29 March 2016
This Has Meteorologists Talking Today
Posted by Dan Satterfield
An interesting paper came out today, and it has we meteorologists talking. It’s about using sea water temperature patterns in the Pacific to forecast heat waves in the eastern portions of North America. Researchers found that when a certain pattern of water temperatures appeared, there would often be unusually hot weather in the Eastern U.S. about 40-50 days later. A statistical analysis using this method over the years 1982-2013 showed quite good skill at a range of 30 days.
Since numerical weather models used for forecasting are not much benefit after 7-10 days, this is an encouraging finding for long range weather prediction! Knowing that a significant spell of very warm and dry weather is on the way would allow farmers/power companies to take action to reduce the cost/risk of these events. In short, accurate long range forecasts would be worth millions of dollars in savings to the economy!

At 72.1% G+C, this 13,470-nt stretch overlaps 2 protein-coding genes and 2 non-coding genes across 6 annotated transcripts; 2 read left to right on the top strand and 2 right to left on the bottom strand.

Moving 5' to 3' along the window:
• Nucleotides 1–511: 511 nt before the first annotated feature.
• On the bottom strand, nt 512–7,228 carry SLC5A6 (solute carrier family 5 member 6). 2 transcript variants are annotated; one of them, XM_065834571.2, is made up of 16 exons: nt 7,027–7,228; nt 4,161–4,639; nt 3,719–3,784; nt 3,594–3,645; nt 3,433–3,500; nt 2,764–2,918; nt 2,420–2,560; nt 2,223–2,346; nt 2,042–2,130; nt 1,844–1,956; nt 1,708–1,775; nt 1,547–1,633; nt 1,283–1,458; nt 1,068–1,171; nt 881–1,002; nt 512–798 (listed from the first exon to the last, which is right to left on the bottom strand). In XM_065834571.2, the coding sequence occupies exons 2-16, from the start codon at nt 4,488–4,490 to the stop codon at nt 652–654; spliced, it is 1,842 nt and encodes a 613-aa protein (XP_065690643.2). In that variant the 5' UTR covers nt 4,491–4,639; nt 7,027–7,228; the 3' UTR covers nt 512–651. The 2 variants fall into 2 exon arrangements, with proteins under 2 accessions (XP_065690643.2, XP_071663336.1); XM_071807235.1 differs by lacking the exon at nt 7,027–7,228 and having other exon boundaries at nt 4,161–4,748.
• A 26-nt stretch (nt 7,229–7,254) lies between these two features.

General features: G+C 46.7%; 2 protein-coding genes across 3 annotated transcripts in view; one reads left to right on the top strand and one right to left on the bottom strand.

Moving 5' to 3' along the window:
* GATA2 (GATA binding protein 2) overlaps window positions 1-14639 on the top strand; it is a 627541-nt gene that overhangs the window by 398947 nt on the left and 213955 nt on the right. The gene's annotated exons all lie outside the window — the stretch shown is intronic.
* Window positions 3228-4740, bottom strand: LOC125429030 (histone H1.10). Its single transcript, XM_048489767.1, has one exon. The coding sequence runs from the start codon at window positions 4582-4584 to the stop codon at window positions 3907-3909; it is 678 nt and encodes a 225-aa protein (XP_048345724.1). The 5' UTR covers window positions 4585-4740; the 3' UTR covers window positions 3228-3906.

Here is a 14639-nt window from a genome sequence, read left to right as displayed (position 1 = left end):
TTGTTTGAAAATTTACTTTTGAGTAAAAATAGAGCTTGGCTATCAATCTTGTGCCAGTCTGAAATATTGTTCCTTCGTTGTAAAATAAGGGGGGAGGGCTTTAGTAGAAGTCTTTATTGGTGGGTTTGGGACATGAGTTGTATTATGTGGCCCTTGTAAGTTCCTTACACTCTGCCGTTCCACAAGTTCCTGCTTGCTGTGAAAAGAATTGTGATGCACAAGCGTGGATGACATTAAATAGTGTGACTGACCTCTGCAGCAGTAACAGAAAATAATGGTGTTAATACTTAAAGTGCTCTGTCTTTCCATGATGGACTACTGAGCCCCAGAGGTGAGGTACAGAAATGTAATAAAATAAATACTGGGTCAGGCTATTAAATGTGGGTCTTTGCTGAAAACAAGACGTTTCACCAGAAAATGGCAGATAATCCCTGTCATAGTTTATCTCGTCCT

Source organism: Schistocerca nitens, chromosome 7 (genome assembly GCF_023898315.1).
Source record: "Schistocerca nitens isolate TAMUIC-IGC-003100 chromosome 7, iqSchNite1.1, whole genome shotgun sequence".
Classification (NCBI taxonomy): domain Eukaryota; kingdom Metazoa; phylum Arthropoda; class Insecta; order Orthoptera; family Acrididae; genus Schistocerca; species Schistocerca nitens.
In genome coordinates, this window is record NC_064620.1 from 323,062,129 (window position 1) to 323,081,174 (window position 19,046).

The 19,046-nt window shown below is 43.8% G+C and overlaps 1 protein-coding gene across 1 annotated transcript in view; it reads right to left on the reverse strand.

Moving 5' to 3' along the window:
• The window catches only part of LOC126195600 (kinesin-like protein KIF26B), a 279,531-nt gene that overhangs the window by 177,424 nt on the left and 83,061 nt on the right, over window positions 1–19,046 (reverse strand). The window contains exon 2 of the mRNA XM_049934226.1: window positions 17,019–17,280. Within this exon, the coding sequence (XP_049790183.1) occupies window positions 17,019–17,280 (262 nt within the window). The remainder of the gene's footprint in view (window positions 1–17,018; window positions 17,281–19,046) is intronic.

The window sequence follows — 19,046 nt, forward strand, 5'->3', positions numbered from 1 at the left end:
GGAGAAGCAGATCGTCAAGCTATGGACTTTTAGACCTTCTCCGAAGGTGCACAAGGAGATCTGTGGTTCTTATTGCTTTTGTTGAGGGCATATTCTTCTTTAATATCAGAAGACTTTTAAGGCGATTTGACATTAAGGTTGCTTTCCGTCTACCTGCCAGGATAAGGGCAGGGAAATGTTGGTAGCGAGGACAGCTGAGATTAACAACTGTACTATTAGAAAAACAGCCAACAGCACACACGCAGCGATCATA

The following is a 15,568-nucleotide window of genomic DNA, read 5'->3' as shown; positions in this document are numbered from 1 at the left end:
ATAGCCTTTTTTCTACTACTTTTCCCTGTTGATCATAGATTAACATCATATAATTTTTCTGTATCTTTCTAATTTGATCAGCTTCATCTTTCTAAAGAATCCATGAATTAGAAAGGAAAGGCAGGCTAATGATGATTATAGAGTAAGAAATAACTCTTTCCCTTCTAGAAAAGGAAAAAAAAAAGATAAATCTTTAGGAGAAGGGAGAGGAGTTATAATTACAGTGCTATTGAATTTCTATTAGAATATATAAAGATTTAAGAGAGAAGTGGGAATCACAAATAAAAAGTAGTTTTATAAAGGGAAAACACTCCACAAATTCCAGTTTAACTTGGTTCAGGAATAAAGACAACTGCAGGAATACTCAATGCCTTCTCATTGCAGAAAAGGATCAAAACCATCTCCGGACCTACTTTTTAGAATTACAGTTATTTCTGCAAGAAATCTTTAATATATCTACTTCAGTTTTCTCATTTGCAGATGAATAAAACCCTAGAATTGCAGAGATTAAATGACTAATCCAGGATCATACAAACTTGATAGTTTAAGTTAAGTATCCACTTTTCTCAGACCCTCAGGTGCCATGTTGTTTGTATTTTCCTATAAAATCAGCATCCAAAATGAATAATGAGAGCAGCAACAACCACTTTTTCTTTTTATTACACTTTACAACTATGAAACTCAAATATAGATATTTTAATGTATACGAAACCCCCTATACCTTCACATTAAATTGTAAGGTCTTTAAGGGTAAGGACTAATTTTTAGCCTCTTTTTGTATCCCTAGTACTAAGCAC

This research is not actually that surprising, since the oceans hold (by far) most of the heat in the climate system. It’s been understood for a long while that without the ability to predict ocean temperatures, our attempts at long range forecasting will not be that successful. You may be wondering if a global weather pattern that favors high heat in the Eastern U.S. is causing these temperatures to develop, OR is this ocean temp. pattern causing a hot weather storm track to develop? Good question.
Short answer is- we don’t know!
You can read a press release about the research here. My friend Bob Henson also has a detailed write up on this research. The paper in Nature Geoscience is here.
The researchers are planning on making some forecasts of heat waves based on their research this summer and it will be interesting to see how they do! I’ll be looking for this pattern myself in the months ahead and will post something if and when it pops up!